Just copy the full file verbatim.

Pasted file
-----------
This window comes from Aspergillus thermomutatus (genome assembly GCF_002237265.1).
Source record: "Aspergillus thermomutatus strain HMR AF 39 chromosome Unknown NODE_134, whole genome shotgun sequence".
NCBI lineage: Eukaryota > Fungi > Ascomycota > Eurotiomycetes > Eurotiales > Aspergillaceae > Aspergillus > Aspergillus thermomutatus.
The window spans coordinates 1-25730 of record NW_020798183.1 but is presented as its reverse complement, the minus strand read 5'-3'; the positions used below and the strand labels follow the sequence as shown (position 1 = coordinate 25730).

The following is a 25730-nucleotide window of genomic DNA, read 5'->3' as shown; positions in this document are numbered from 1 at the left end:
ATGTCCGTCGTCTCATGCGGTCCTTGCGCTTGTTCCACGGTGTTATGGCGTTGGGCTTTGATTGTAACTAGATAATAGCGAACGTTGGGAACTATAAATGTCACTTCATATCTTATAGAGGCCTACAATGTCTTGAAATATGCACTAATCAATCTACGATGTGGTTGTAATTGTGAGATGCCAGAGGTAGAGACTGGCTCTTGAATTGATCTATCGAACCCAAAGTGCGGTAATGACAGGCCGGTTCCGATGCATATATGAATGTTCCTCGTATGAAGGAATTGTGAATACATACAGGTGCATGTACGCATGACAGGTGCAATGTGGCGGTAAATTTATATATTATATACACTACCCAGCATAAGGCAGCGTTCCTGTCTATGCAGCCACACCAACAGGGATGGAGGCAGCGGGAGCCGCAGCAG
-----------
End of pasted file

This window comes from Aspergillus thermomutatus (genome assembly GCF_002237265.1).
Source record: "Aspergillus thermomutatus strain HMR AF 39 chromosome Unknown NODE_134, whole genome shotgun sequence".
NCBI lineage: Eukaryota > Fungi > Ascomycota > Eurotiomycetes > Eurotiales > Aspergillaceae > Aspergillus > Aspergillus thermomutatus.
The window spans coordinates 1-25730 of record NW_020798183.1 but is presented as its reverse complement, the minus strand read 5'-3'; the positions used below and the strand labels follow the sequence as shown (position 1 = coordinate 25730).

The following is a 25730-nucleotide window of genomic DNA, read 5'->3' as shown; positions in this document are numbered from 1 at the left end:
ATGTCCGTCGTCTCATGCGGTCCTTGCGCTTGTTCCACGGTGTTATGGCGTTGGGCTTTGATTGTAACTAGATAATAGCGAACGTTGGGAACTATAAATGTCACTTCATATCTTATAGAGGCCTACAATGTCTTGAAATATGCACTAATCAATCTACGATGTGGTTGTAATTGTGAGATGCCAGAGGTAGAGACTGGCTCTTGAATTGATCTATCGAACCCAAAGTGCGGTAATGACAGGCCGGTTCCGATGCATATATGAATGTTCCTCGTATGAAGGAATTGTGAATACATACAGGTGCATGTACGCATGACAGGTGCAATGTGGCGGTAAATTTATATATTATATACACTACCCAGCATAAGGCAGCGTTCCTGTCTATGCAGCCACACCAACAGGGATGGAGGCAGCGGGAGCCGCAGCAG